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Monday, June 18, 2012

Identity, Self-Determination & Nationality

I've been having a debate with a friend, based on a quote of Dr. Jiddu Krishnamurthy's, to the effect that all identity is a cleavage from universal humanity, hence an act of violence.

Here is the quote in full: (emphasis added)
"Violence is not merely killing another. It is violence when we use a sharp word, when we make a gesture to brush away a person, when we obey because there is fear. So violence isn't merely organized butchery in the name of God, in the name of society or country. Violence is much more subtle, much deeper, and we are inquiring into the very depths of violence.
When you call yourself an Indian or a Muslim or a Christian or a European, or anything else, you are being violent. Do you see why it is violent? Because you are separating yourself from the rest of mankind. When you separate yourself by belief, by nationality, by tradition, it breeds violence. So a man who is seeking to understand violence does not belong to any country, to any religion, to any political party or partial system; he is concerned with the total understanding of mankind."
From Freedom From The Known, 1969.

My point is that this cleavage is essential for sanity for all but the most evolved souls (& probably even for them on a daily basis. Forgive the flippancy, but I just brushed my teeth, not all humanity's!) - what brings in violence is judgment(s) of value associated with identity. If we can use the value-neutral term "different" for those of other groups, without implying thereby "better" or "worse", there is no violence inherent in associating ourselves with these groups or others with those.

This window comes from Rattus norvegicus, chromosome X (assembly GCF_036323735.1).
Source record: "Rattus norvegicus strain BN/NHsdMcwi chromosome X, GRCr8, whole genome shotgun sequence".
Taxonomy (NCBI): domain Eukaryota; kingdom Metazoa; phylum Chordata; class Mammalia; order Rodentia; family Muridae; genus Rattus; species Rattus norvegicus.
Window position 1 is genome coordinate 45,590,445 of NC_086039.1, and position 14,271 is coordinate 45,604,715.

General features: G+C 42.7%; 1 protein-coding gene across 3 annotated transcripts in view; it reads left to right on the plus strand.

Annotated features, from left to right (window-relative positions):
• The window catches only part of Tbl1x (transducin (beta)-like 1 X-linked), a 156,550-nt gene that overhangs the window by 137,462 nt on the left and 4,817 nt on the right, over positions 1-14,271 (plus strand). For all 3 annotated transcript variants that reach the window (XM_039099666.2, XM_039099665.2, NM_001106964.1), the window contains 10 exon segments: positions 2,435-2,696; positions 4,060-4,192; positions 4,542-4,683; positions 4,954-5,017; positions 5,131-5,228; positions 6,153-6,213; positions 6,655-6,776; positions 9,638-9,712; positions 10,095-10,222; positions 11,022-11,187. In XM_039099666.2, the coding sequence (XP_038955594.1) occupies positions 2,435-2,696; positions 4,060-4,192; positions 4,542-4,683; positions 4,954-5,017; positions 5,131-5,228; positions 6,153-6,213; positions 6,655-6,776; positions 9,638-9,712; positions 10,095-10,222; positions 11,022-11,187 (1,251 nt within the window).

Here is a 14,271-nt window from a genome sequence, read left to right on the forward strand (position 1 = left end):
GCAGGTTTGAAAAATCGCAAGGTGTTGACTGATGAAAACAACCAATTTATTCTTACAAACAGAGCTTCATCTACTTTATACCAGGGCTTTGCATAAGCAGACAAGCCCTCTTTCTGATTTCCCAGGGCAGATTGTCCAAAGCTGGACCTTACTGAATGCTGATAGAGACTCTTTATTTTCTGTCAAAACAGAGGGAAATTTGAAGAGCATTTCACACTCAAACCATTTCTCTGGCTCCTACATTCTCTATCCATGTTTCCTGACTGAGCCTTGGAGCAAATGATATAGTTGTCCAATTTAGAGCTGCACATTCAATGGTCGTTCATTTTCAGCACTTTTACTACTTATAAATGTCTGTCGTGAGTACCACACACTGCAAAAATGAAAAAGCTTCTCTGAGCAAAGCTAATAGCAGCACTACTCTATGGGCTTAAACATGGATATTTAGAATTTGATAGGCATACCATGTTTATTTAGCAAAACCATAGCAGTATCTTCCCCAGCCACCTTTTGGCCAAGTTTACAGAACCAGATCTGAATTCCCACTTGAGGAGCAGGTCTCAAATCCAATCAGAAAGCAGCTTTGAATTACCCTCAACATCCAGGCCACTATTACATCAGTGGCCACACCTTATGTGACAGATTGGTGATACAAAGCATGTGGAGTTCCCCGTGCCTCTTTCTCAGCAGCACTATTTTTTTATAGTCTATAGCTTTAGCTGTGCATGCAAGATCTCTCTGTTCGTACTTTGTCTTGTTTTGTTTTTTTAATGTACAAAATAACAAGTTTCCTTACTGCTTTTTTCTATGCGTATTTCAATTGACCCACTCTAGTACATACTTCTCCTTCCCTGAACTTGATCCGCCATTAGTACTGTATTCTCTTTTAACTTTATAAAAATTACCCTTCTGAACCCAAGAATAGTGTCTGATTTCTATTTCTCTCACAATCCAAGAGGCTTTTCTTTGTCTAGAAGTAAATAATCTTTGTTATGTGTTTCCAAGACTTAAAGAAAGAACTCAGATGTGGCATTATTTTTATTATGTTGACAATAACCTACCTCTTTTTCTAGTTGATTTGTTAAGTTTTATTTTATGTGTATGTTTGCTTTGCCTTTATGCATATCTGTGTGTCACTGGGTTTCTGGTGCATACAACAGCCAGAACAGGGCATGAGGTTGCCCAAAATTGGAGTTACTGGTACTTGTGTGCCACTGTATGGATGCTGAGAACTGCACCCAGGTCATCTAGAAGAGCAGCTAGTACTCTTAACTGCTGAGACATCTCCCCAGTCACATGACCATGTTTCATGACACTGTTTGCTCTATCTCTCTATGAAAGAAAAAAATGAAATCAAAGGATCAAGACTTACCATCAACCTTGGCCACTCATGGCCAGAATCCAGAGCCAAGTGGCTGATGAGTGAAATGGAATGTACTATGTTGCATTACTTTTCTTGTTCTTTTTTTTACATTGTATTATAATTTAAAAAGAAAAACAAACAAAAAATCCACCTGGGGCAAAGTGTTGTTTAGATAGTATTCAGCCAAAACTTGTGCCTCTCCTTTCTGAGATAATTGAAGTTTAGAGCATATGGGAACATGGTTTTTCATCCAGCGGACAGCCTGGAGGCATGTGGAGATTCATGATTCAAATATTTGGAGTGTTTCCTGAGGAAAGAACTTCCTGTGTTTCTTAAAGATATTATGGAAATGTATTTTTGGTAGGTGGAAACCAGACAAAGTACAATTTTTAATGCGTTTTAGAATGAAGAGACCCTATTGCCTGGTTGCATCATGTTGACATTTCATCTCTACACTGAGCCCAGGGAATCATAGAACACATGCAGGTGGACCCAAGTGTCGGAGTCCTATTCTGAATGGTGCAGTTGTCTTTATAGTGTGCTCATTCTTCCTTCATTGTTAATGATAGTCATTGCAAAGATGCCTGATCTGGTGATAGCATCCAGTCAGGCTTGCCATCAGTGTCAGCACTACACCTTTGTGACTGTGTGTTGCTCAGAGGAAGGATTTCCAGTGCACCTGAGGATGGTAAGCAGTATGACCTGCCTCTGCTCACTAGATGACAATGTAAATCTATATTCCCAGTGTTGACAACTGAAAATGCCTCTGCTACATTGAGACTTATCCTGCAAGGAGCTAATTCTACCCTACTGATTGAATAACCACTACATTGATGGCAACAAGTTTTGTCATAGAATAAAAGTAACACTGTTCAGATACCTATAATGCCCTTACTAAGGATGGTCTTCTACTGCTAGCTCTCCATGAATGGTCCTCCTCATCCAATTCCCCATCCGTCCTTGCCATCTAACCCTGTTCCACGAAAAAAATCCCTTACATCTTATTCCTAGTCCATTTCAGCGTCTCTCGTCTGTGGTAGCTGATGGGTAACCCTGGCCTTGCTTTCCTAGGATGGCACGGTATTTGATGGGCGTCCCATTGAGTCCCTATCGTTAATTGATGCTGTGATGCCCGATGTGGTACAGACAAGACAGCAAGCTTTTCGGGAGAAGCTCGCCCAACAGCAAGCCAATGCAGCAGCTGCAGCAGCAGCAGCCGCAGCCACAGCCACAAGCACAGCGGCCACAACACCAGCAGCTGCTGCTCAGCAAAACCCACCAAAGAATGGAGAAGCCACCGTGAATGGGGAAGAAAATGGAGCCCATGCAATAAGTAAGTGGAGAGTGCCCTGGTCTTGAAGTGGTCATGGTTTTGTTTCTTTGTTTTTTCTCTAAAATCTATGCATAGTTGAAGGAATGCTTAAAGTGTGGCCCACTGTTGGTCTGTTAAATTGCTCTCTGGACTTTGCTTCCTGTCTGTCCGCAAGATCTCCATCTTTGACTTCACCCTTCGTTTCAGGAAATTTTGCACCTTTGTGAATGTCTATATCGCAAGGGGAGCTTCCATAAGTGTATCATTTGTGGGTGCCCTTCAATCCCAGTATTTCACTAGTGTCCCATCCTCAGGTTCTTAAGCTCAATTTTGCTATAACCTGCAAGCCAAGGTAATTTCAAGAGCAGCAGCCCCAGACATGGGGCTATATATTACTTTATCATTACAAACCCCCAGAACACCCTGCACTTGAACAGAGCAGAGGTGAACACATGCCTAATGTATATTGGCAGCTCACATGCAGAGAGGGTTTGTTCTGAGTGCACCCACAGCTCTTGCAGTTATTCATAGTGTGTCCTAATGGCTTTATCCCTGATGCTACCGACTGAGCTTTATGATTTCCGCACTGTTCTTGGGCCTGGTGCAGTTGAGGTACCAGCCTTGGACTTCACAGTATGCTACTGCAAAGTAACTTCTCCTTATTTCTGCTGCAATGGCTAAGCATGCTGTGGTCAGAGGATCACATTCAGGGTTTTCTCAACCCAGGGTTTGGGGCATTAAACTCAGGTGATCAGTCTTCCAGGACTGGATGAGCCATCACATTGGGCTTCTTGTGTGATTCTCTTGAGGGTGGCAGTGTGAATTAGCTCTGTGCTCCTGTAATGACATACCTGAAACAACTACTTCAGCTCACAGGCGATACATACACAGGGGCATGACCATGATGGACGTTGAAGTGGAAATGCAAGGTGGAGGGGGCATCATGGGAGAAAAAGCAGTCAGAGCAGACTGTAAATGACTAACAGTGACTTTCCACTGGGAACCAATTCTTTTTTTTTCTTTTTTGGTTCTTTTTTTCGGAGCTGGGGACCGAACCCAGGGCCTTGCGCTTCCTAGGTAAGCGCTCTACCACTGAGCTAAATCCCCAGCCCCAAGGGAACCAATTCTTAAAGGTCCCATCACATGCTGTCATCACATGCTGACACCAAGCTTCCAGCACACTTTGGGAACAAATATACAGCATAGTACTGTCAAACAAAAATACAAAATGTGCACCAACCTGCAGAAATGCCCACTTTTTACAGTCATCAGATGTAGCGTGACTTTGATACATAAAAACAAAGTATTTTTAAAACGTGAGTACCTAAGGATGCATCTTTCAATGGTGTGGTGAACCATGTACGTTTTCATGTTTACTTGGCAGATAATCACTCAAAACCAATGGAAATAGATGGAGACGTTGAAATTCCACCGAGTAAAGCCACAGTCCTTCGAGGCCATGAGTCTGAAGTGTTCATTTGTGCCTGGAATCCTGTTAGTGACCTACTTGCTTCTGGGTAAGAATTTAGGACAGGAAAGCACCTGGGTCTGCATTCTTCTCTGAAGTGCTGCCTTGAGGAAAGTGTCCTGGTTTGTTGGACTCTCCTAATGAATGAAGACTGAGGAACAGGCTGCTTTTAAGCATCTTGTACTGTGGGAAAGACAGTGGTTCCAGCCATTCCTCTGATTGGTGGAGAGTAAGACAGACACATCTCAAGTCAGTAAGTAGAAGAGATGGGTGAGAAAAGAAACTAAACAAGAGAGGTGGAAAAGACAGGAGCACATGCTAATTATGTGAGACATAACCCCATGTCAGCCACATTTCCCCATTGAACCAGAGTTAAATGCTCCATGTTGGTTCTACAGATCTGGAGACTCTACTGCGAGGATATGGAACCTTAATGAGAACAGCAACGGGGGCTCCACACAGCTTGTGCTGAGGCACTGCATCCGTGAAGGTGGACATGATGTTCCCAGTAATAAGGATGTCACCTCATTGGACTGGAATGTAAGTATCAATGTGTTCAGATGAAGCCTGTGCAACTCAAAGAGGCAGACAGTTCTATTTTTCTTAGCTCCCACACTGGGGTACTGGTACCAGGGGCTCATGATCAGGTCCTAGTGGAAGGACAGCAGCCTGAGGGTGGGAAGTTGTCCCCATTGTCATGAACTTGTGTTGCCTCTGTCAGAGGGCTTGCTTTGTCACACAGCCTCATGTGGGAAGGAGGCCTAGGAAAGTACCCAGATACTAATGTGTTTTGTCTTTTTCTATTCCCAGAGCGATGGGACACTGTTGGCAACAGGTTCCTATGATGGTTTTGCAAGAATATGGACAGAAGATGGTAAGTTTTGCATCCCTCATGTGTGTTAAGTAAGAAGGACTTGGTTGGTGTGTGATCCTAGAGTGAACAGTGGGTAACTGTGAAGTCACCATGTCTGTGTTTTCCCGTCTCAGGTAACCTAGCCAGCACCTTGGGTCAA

Of course, group identities DO involve value judgments. Even at a sociobiological level, safety instincts teach me to trust the in-group more than the out-group (more fool I. For instance, only about 8% of rape is by strangers). The most neutral formulation I could adopt is to overlay categories of "Liked", "Indifferent" & "Disliked" over those of in-group & out-group. So, perhaps, Dr. JK is right when he says the very act of asserting an identity is violent - but again, for anyone less than a sage, it is also inevitable. I cannot, for instance, assert an equal love for all humanity - there are segments of it to whom I am more disposed. (At risk of flippancy again: there are segments of humanity towards whom I am more, even romantically, attracted. So far, at least, all of them are female. This may be inherent to me biologically, but how far removed from this are my sociobiological instincts?) The question would be whether this is inherently violent - and I believe that at any practical level the answer is no.